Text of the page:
Adult plumage is virtually all scarlet. The feathers may show various tints and shades, but only the tips of their wings deviate from their namesake color. A small but reliable marking, these wingtips are a rich inky black (or occasionally dark blue) and are found only on the longest primaries – otherwise the birds' coloration is "a vivid orange-red, almost luminous in quality. Scarlet ibises have red bills and feet however the bill is sometimes blackish, especially toward the end. They have a long, narrow, decurved bill. Their legs and neck are long and extended in flight.
A juvenile scarlet ibis is a mix of grey, brown, and white. As it grows, a heavy diet of red crustaceans produces the scarlet coloration. The color change begins with the juvenile's second moult, around the time it begins to fly: the change starts on the back and spreads gradually across the body while increasing in intensity over a period of about two years. The scarlet ibis is the onlyshorebird with red coloration in the world.
Adults are 55–63 centimetres (22–25 in) long, and the males, slightly larger than females, typically weigh about 1.4 kilograms (3.1 lb). Their bills are also on average around 22% longer than those of females. The life span of the scarlet ibis is approximately sixteen years in the wild and twenty years in captivity. An adult scarlet ibis has a wingspan of around 54 centimetres (21 in). Though it spends most of its time on foot or wading through water, the bird is a very strong flyer: they are highly migratory and easily capable of long-distance flight. They move as flocks in a classic V formation.
Mating pairs build nests in a simple style, typically "loose platforms of sticks" of a quality sometimes described as "artless". They roost in leaf canopies, mostly preferring the convenient shelter of young waterside mangrove trees. Scarlet ibises like wet, muddy areas such as swamps, but for safety they build their nests in trees well above the water. If they can, they nest on islands, where their eggs and chicks are less likely to be in danger from predators.
To attract a female, the male will perform a variety of mating rituals such as "preening, shaking, bill popping, head rubbing, and high flights. As with most birds, mating does not involve any coupling or insertion: instead, a transfer of seminal fluids occurs during external contact between the cloacal openings. After a gestation period of five to six days, the female lays a clutch of three to five smooth, matte eggs which typically incubate for 19–23 days. After a successful courtship, pairs remain faithful and cohabitant, sharing parental responsibilities for the young.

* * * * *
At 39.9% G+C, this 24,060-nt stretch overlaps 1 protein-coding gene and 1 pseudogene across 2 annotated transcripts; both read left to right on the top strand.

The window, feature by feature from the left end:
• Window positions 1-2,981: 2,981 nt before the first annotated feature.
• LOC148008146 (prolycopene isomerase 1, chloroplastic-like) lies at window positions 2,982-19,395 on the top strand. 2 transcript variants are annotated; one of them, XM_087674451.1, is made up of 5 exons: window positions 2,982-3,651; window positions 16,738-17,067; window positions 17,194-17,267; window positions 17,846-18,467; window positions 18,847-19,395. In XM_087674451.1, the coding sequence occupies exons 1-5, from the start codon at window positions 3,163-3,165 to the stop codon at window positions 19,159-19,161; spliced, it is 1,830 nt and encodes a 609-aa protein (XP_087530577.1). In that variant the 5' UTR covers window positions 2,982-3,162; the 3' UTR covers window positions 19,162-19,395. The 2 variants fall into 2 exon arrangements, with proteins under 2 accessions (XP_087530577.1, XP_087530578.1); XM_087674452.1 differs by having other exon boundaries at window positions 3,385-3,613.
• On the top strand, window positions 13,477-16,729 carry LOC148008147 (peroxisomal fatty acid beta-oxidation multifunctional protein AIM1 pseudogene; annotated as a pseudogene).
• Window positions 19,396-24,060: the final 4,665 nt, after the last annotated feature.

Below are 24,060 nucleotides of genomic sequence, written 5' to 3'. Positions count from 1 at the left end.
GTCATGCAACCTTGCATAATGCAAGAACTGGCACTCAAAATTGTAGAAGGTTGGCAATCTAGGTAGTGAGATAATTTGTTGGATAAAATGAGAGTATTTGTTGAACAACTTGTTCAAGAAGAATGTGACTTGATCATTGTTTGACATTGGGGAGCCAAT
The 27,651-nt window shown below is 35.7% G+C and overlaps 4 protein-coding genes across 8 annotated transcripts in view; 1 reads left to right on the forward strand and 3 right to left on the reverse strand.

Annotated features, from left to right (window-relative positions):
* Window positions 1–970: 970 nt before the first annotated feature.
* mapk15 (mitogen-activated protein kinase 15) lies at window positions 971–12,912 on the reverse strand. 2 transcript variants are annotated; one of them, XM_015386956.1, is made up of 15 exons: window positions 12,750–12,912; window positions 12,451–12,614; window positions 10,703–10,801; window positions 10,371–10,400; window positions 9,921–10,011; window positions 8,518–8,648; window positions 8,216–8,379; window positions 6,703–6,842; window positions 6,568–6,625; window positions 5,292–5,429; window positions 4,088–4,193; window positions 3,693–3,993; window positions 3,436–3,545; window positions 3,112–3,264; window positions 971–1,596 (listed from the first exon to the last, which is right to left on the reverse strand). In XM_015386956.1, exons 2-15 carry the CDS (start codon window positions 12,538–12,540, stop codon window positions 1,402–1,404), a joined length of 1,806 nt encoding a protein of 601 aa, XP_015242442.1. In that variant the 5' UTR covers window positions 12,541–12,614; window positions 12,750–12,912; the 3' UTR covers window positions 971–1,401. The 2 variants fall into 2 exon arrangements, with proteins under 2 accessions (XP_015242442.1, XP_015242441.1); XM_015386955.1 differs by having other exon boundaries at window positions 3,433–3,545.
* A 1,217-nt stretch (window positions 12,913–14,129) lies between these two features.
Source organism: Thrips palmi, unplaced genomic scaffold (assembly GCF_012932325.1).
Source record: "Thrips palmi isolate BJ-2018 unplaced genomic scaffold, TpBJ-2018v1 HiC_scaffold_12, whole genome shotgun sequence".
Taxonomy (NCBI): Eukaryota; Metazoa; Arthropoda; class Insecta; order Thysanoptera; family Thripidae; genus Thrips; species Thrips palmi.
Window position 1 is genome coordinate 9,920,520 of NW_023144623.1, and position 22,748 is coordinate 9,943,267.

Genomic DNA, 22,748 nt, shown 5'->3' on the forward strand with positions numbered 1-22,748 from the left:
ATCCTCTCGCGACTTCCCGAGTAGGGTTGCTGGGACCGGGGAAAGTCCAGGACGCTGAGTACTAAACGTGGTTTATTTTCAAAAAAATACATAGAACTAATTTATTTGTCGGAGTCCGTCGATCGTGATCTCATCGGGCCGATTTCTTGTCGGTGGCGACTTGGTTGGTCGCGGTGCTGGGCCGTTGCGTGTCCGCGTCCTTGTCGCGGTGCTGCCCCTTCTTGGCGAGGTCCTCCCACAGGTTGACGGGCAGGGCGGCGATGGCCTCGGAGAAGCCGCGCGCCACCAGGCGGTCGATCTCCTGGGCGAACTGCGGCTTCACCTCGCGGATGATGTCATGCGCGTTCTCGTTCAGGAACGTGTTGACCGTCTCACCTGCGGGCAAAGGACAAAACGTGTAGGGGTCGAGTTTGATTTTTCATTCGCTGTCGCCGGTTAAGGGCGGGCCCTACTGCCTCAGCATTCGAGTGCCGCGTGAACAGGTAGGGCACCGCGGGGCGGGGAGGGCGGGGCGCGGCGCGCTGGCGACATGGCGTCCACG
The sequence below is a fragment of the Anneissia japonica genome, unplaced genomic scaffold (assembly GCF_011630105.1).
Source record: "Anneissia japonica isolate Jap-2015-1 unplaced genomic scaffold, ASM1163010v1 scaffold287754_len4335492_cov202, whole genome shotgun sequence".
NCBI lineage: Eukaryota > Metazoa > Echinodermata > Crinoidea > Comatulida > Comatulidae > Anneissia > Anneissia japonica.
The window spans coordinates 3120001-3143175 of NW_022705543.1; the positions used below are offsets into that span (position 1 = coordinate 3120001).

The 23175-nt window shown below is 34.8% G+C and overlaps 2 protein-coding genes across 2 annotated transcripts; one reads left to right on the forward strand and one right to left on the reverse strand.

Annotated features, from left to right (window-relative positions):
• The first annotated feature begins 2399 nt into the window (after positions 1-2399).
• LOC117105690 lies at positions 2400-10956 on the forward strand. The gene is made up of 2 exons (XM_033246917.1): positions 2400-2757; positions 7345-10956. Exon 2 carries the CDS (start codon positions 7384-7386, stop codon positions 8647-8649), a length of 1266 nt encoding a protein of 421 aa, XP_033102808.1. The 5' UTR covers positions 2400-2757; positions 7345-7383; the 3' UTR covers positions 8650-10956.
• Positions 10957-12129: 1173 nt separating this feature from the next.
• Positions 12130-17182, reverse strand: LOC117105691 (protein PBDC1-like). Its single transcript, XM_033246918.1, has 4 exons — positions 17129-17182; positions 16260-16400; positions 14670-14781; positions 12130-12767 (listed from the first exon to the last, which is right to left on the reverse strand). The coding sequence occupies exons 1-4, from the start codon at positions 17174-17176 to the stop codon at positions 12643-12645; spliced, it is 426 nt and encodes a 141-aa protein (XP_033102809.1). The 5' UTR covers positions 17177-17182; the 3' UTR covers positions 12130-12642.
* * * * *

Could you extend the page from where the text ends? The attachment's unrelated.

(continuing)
Feeding:Their distinctive long, thin bills are used to probe for food in soft mud or under plants. Popularly imagined to be eating only shrimp, a recent study in Llanos has found that much of their diet consists of insects, of which the majority were scarabs and ground beetles . One species in particular, a scarab beetle Dyscinetus dubius, formed a large part of the diet. In contrast, the diet of the co-occurring American white ibis there differed, the latter consuming more bugs, fish and crustaceans.They do, however, eat much shrimp and other similar fare like small crabs, mollusks and other crustaceans. The large quantity of shrimp and other red shellfish produces a surfeit of astaxanthin, a carotenoid which is the key component of the birds' red pigmentation. When kept in zoos, the birds' diet often contains beetroot and carrot supplement to maintain color vibrancy in their plumage.The Llanos are notable in that these wetland plains support seven species of ibis in the one region. Here, scarlet ibis are the most aggressive, and attack other species to steal their food. They have also been observed trailing white-faced whistling ducks (Dendrocygna viduata) and domestic livestock, and catching insects disturbed by them.